Data ties earthquakes to oil and gas wastewater in New Mexico, Texas

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A series of earthquakes in West Texas’s Delaware oil basin could be the result of oil and gas industry’s wastewater operations in neighboring New Mexico.

When oil and natural gas are extracted in the region a byproduct known as produced water is brought to the surface from the same underground rock formations where oil and gas is extracted from. Scientists estimated up to 10 barrels of produced water are generated per barrel of oil. A barrel is about 42 gallons.

Traditionally, the toxic and brackish water is pumped back underground into the formations, but recent research suggested this could induce earthquakes and seismicity in the same areas the water is reinjected.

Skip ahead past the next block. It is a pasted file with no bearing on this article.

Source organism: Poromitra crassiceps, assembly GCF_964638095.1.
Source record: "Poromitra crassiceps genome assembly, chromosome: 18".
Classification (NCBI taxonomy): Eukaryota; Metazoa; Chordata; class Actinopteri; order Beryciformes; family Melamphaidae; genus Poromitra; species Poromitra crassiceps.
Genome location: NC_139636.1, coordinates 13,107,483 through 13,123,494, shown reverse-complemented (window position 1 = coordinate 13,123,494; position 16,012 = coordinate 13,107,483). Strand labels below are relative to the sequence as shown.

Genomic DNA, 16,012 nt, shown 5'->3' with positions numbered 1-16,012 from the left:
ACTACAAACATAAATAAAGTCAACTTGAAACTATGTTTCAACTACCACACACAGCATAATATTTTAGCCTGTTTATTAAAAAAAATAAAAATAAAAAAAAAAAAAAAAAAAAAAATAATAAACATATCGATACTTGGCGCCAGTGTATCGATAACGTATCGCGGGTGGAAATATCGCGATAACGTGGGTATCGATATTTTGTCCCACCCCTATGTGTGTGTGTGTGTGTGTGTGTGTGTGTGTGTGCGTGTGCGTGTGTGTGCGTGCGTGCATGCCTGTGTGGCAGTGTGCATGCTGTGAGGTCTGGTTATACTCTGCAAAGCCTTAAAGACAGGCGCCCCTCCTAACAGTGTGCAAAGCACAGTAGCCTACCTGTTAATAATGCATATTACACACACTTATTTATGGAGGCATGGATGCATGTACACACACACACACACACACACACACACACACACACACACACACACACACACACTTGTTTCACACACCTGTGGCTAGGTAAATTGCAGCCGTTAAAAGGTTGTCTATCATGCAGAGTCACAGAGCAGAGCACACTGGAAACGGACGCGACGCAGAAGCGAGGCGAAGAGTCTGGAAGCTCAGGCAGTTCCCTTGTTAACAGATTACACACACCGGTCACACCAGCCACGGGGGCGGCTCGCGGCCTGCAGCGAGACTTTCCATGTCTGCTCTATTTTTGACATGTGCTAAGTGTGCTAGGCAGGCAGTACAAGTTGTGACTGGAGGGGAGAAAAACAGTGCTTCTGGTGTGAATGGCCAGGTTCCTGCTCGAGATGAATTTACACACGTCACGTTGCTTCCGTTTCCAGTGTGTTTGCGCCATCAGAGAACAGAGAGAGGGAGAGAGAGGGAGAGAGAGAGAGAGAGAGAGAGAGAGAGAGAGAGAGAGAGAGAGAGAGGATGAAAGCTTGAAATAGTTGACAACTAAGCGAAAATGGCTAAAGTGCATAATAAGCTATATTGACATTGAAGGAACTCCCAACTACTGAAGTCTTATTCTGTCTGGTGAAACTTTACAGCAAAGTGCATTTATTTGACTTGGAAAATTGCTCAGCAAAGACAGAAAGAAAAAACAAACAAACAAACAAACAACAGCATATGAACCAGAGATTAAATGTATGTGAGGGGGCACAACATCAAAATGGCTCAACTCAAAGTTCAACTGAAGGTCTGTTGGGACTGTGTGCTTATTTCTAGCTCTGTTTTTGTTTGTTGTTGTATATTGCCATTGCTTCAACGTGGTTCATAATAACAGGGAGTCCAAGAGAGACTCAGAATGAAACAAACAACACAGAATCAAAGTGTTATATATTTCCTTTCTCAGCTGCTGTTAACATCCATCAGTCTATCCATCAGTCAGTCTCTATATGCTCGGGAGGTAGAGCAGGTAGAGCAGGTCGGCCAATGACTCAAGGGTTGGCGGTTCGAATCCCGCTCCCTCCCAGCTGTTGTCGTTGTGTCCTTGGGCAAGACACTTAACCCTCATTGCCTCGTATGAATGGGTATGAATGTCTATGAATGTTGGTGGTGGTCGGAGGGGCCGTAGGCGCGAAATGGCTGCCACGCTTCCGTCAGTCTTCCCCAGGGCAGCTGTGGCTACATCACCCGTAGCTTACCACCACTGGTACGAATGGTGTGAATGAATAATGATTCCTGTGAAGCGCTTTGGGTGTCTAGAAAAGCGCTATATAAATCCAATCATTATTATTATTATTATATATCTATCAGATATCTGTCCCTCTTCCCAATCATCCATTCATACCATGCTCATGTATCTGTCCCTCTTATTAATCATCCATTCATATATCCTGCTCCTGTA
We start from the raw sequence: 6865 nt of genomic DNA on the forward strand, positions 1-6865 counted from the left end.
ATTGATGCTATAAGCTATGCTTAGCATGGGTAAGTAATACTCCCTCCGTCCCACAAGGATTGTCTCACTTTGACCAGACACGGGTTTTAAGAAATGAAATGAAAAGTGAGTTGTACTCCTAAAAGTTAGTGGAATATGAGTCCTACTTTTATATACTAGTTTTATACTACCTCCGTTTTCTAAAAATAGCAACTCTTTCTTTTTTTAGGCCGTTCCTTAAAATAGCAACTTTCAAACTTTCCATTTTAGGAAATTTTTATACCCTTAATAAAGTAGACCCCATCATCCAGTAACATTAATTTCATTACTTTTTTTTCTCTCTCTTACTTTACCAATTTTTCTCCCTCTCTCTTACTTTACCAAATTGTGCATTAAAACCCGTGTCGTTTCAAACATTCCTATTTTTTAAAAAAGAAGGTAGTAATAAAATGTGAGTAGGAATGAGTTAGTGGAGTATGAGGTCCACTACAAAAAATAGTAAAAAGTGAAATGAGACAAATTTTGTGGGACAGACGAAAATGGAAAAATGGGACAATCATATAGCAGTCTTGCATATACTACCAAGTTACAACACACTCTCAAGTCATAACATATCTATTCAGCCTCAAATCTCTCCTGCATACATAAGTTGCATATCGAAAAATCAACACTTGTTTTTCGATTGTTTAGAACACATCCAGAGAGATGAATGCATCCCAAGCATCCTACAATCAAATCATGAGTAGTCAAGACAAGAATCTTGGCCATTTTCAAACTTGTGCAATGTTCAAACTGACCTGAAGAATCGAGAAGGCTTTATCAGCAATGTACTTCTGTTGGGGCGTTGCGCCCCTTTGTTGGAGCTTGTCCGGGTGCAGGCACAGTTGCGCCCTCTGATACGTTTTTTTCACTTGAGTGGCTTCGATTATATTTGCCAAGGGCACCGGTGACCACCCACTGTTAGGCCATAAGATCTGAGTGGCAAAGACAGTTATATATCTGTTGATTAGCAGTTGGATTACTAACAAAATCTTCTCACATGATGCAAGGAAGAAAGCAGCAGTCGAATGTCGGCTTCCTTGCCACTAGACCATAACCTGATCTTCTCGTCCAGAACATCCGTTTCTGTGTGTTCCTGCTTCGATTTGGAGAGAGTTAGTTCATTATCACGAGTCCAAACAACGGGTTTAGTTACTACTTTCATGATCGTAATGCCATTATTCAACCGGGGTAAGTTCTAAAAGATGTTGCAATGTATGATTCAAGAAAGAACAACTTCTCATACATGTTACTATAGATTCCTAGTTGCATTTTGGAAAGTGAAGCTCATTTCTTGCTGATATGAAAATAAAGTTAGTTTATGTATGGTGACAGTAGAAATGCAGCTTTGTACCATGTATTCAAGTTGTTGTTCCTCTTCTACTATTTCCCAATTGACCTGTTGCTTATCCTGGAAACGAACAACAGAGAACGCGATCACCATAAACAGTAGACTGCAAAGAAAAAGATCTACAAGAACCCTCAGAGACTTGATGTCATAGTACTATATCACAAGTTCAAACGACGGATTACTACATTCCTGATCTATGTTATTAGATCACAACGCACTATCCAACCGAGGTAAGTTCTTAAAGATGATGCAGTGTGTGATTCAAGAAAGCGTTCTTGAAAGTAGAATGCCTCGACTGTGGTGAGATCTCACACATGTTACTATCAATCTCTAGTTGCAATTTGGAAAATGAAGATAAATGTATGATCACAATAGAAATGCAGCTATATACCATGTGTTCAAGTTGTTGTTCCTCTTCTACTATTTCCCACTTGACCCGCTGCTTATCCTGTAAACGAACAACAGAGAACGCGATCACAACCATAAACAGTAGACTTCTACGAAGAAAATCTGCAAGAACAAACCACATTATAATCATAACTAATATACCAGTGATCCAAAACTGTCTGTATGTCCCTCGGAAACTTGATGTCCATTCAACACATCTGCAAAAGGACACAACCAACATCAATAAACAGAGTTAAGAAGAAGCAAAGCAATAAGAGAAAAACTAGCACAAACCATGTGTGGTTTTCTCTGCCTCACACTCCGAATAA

But the connection between New Mexico’s water and Texas’ earthquakes can be murky, said Adrienne Sandoval, director of the State’s Oil Conservation Division, due to a lack of data on the actual origin of the water both in her agency and at the Texas Railroad Commission.

“In terms of movement of tracking New Mexico water over the border to Texas, we don’t track that. We do hear that water from New Mexico could come over to the Texas side,” she said. “The specificity of where the water comes from is not data we have access to.”

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